The Haines Commerce Committee resurrected a plan to deal with waste disposal in the borough. It’s picking up where it left off a couple of years ago when it comes to garbage. Trash is a concern for many, and the committee this week voted to continue a discussion on a draft solid waste ordinance drawn up years ago.
The Haines Borough is unique in a lot of ways, including how it deals with solid waste. Garbage is dealt with by a private company, with no involvement from the borough. Residents pay fees based on how much junk they toss out. But, the Commerce Committee is exploring an old plan that would involve borough residents paying a fee, or tax, for local waste disposal, whether it’s picked up or dropped off. Debra Schnabel was key in drafting the ordinance a couple of years ago when she was an assembly member. But when she left her seat, the ordinance fell off the radar. Until now.
“The ordinance that was drafted two years ago was based on empirical data gleaned from a survey, a controlled survey of the community, of which I think there were 94 respondents,” Schnabel said.
Schnabel says the proposed system would divide the Chilkat Valley into zones, and have residents open an account with the borough. Property owners would be responsible for the account.
“And that account for solid waste management is managed by the borough, in other words, it’s registered with the borough,” she said. “But the borough then contracts with a hauler to pick up and dispose of solid waste. It can be done in different ways in different zones. So you’d probably have pick-up required in the townsite service area, but maybe outside the townsite service area, you might have a drop-off.”
The idea to streamline refuse collection and disposal might be a little less complicated now, with the recent consolidation of waste permits. Paul Nelson owned Acme Transfer for years, but sold his state permit to the other garbage game in town – Community Waste Solutions. Here’s Nelson in a July interview.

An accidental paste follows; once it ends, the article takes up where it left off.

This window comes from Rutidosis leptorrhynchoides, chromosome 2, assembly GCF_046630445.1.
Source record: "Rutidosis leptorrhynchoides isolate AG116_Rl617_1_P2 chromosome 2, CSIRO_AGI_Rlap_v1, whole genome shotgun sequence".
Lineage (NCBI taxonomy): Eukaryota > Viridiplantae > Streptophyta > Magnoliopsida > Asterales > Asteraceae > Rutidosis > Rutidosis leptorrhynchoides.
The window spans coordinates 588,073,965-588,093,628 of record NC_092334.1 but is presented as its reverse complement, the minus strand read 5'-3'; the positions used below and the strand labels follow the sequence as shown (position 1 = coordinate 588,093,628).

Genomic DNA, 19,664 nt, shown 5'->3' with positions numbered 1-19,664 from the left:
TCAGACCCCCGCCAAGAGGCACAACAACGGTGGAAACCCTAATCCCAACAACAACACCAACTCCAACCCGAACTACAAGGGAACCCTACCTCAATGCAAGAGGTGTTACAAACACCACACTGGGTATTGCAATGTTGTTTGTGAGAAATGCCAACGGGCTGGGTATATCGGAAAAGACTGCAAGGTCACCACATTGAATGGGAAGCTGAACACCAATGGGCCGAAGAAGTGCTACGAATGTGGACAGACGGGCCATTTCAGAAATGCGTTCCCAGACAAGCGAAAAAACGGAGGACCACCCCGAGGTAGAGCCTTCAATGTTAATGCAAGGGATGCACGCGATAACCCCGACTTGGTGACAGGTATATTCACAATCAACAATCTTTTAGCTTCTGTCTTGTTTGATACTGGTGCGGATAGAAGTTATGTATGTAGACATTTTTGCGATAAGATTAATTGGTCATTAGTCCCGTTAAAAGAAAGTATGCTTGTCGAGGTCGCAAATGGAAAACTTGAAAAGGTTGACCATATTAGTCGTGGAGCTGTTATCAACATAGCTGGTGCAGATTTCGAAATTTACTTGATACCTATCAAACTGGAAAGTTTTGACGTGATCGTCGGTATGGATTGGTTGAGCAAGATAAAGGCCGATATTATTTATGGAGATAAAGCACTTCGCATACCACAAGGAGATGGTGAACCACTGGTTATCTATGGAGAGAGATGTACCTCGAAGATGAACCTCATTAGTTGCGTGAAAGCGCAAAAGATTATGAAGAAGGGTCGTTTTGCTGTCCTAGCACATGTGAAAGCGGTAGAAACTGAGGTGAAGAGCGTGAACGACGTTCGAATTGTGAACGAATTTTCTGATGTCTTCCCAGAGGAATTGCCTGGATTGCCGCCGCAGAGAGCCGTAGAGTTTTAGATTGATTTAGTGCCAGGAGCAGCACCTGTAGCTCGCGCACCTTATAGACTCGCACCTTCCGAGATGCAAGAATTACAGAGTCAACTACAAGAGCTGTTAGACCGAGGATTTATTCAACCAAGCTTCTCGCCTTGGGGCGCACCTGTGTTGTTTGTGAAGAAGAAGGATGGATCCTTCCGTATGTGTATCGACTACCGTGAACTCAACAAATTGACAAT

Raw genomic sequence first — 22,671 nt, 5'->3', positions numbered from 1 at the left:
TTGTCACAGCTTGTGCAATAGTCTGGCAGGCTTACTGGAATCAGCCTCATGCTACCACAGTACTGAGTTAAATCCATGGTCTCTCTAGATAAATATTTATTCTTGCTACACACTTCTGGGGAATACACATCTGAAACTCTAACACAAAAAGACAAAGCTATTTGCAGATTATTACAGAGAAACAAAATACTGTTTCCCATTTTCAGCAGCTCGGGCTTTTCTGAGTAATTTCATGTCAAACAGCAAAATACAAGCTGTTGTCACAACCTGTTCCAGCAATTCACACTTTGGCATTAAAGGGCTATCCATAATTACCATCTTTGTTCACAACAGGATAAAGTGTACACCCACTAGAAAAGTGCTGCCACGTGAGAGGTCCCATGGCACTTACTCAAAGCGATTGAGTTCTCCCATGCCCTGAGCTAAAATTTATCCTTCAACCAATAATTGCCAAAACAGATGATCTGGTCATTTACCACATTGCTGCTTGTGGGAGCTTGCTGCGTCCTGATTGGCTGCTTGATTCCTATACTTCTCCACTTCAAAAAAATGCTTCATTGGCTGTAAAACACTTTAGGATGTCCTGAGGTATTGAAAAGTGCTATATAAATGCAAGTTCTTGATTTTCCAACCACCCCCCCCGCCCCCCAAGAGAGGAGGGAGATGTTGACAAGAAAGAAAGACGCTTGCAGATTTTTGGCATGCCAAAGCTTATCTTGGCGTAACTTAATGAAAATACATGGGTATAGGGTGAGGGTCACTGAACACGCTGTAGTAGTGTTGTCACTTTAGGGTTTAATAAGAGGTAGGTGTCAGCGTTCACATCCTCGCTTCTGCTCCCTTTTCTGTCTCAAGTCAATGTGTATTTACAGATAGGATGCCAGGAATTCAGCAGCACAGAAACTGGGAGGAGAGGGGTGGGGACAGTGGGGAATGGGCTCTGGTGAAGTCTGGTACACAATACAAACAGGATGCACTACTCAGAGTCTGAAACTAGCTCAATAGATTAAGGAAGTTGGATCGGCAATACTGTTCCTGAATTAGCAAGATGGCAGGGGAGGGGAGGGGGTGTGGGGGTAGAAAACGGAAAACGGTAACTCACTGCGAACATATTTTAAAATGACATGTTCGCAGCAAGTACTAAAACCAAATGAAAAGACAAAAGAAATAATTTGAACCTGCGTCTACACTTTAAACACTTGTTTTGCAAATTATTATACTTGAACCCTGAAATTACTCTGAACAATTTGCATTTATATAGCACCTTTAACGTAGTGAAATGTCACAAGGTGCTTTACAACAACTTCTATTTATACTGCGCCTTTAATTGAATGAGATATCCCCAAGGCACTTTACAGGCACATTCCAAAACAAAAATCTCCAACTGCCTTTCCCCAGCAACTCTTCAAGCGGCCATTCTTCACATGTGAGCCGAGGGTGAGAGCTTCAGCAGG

“And I really believe Community Waste Solutions is hoping to bring the community together and get a solid waste management plan.”
In a statement from Community Waste Solutions after the sale, the owners said they hope the merging of permits will help provide more “comprehensive service.”
But some community members are concerned about the return of the trash monopoly. Local business owner Sean Gaffney spoke out at the Commerce Committee meeting on Wednesday.
“Is it possible to attempt to confirm price structures, rate structures prior to signing off on the thing, and in a public way?”
Schnabel responded that the proposal suggests the borough review the rate structure every two years. She also said, according to the survey done years ago, that people would be willing to pay $30 – $40 a month for solid waste services. Diana Lapham questioned the fairness of property owners having to pay so much per month. She said that some citizens burn, recycle or compost most of their waste, herself included. That means fewer trips to the dump, and less fees. Commerce Committee chair Margaret Friedenauer responded:
“I understand what Diana is saying, and yes, several people make that argument when we talk about this, however most of the powers under what we do and what we use for taxes, people may not utilize,” she said. “I mean, I don’t have kids, but I’m not going to complain about taxes to the school. The other powers that we exercise are things like emergency dispatch – I hope I never have to call the ambulance, but I might, and so we want to provide the service for public safety.”
Public Facilities Director Brad Ryan agreed that residents should fork over the money because the lack of garbage management affects everyone.
“We have to do something that’s going to mandate that everyone pays their share , whether you produce garbage or you don’t,” he said. “It’s an environmental problem, it’s a public health problem, and you just continue to see it. I felt this way before I worked for the borough, and this just seals my opinion that we have to get in this game somehow”
So, a borough ordinance that would require an account and monthly fees is what’s on the table for discussion currently. The 34-page draft plan also includes sections on litter, enforcement and rules, plus much more. It’s a start, but Friedenauer said, this is a complicated issue that won’t be resolved quickly.
The Commerce Committee will continue to examine the draft, and work on updating it and getting community input.